Freshly Baked Slice of Book Club

Today I have the special privilege of having a guest blogger.  Robena Grant isn’t just any blogger, either.  She is my friend and former critique partner, plus occasional second set of eyes on my manuscripts.  She has also graciously agreed to explain a little about book clubs.  Take it away Robena!

Ten years ago, I would never have envisioned myself as an active member of a book club. I was often invited to join a group. I always declined. I figured it might be too toxic. Besides, I don’t like to break up my day for something that might leave me in a less that content frame of mind. Oh, believe me I probably had about ten excuses. Like, what if I didn’t like the book that was chosen? Or, what if the women don’t like me? I’m very opinionated. I like what I like. I don’t care if you don’t like what I like, but really, seriously, I’d hate to have to tell you that your choice of book sucks. Heaven help me, I hate conflict. And, what if I was the only person who didn’t “get” what the book was about?

So I stayed away. Then I joined the Jenny Crusie Forums and they had a twice a month Book Club. I didn’t have to choose the book. It was all done online. I could join in whenever I had the time. I didn’t have to dress, or wear make-up. No commitment. The author of the book would come by and chat, and as a reader I began to feel kind of special, especially when a comment of mine was validated or if it sparked an ongoing dialogue. There were moderators. There were rules for these things. Who knew?

Two years ago, a lady in my small housing development mentioned starting a club. They invited me. Oh, dear. Out came the long list of excuses, but thankfully I didn’t decline outright. I thought it through. Guess what? I love it. Our monthly attendance varies from 8-12 women depending on who is in town. We’re a diverse group, all of the same pie in that we’re female, yet each slice a little different.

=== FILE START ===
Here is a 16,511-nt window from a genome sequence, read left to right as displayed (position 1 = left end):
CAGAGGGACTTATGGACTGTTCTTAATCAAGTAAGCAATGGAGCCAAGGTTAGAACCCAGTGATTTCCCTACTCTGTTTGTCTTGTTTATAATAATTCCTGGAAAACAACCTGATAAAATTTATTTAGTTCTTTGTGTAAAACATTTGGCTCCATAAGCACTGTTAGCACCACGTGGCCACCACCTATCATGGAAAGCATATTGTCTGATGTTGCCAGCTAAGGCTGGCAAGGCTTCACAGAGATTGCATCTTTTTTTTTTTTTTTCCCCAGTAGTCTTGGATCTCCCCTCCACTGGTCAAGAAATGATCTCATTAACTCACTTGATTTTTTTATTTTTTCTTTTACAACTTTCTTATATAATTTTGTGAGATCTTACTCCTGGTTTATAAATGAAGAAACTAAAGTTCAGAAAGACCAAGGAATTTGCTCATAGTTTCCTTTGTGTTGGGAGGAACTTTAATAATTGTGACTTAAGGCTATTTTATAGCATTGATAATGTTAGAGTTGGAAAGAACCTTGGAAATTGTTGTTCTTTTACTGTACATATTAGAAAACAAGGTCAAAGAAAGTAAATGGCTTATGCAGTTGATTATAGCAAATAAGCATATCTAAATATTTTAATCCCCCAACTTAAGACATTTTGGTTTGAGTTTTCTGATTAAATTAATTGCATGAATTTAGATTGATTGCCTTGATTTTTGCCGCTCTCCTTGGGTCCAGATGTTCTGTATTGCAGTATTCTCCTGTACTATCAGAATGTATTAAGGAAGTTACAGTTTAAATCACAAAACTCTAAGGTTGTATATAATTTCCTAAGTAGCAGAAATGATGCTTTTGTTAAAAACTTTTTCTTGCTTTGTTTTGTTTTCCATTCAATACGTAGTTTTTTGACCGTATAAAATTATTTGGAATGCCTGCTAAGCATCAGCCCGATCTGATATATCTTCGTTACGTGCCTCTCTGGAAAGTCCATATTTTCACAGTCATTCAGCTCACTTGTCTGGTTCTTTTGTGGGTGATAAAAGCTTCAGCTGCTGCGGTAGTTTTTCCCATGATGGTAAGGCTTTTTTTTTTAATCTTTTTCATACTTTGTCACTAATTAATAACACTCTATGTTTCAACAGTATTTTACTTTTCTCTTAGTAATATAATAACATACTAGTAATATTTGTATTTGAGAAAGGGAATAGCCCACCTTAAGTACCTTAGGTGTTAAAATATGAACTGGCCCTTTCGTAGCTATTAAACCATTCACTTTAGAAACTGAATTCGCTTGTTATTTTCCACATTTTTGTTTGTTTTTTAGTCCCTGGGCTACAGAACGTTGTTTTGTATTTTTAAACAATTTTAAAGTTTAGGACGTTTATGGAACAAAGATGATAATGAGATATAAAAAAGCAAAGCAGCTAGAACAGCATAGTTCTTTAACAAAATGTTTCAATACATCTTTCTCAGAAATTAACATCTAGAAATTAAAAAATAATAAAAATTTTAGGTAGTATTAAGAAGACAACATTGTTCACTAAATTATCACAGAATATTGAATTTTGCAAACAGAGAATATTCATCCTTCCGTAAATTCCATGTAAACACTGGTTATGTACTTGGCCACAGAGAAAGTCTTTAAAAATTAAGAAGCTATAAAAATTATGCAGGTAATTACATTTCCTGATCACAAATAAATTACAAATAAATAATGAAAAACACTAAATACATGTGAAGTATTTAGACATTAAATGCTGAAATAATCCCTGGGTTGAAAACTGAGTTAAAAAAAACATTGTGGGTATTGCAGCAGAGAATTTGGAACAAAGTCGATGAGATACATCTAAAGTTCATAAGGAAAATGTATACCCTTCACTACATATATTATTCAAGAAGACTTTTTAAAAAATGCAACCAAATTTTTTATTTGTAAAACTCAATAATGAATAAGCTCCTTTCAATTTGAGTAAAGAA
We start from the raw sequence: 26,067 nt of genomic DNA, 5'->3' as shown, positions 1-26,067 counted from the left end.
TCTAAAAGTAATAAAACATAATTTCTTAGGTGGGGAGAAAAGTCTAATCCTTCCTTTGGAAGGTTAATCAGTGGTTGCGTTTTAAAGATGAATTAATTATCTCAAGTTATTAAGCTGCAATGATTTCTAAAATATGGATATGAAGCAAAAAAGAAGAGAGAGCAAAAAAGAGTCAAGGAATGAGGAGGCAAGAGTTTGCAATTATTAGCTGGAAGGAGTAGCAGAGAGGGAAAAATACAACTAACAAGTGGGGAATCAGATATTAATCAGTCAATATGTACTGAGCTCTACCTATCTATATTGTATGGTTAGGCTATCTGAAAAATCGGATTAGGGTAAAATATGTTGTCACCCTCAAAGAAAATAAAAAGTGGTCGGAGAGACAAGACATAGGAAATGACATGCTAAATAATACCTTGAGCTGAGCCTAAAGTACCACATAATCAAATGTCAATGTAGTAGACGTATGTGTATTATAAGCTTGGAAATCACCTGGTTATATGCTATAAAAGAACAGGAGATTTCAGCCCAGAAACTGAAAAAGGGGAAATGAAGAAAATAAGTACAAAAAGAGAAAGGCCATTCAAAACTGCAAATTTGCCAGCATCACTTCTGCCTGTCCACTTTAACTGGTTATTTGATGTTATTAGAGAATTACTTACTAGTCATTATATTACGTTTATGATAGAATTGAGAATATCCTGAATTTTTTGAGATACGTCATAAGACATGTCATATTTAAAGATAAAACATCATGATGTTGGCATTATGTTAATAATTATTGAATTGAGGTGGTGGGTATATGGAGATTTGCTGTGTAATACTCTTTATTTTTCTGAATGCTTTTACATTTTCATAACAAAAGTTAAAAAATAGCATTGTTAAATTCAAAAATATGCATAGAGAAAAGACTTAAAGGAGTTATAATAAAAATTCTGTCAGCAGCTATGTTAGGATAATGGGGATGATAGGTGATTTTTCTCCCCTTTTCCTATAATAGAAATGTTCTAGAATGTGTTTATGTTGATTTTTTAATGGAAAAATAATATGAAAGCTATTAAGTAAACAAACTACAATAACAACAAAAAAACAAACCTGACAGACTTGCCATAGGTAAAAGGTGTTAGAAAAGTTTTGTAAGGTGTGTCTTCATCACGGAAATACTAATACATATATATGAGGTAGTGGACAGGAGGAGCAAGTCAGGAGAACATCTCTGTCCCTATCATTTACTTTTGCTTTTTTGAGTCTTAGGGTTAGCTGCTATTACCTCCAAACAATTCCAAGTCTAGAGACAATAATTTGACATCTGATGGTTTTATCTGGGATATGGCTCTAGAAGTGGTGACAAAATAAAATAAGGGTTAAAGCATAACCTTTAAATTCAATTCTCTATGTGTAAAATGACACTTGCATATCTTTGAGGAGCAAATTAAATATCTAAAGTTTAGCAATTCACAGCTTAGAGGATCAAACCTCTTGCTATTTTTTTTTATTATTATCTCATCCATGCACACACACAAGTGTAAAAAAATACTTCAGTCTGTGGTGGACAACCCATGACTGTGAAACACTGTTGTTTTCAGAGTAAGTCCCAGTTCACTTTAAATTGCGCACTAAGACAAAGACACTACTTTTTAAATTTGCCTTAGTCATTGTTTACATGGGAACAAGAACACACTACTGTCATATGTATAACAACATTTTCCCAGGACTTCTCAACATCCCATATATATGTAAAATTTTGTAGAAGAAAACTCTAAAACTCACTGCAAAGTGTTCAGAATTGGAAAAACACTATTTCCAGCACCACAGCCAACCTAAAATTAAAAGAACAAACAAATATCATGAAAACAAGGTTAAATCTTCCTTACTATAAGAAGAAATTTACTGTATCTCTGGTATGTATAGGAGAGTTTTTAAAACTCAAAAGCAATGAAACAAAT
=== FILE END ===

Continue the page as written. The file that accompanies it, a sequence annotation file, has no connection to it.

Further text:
In case you’re wondering how a club works, we meet once a month in our clubhouse. The President opens with any club business. The Secretary sends all communications via email and posts the monthly event on our TV channel. We bring in books we’d like to suggest. A vote is taken, and we record which books will be read for the following three months. One rule is you must have read the novel first to be able to recommend it to the group. Then
the President introduces the host for that month and she moderates the discussion. Nobody is shy about voicing their opinion. And everyone gets heard. It’s kind of fun for me to hear why something didn’t work for a reader. I’m a writer. This is the most incredible feedback for me. It’s Writing Craft 101. No discussions are allowed on husbands, households, fashions, or anything else, until the book club ends. Then there is a social hour, and of course, a little wine.

When NY Times bestselling author, Susan Elizabeth Phillips, came to our small town, we read her novel, Call Me Irresistible. We went to dinner, and to the library to hear her speak. When we read, Sarah’s Key, by Tatiana de Rosnay, we had a guest, Emile Rummel, a Jewish man who had been in Paris at that time. After we read Water for Elephants, by Sara Gruen, we attended the movie and discussed and compared both art forms. We did the same with, The Help, by Kathryn Stockett. There are many friendships formed from groups. Three ladies from the club are now my beta readers and read and comment on my manuscripts. And I always have a buddy I can call to go see a movie with.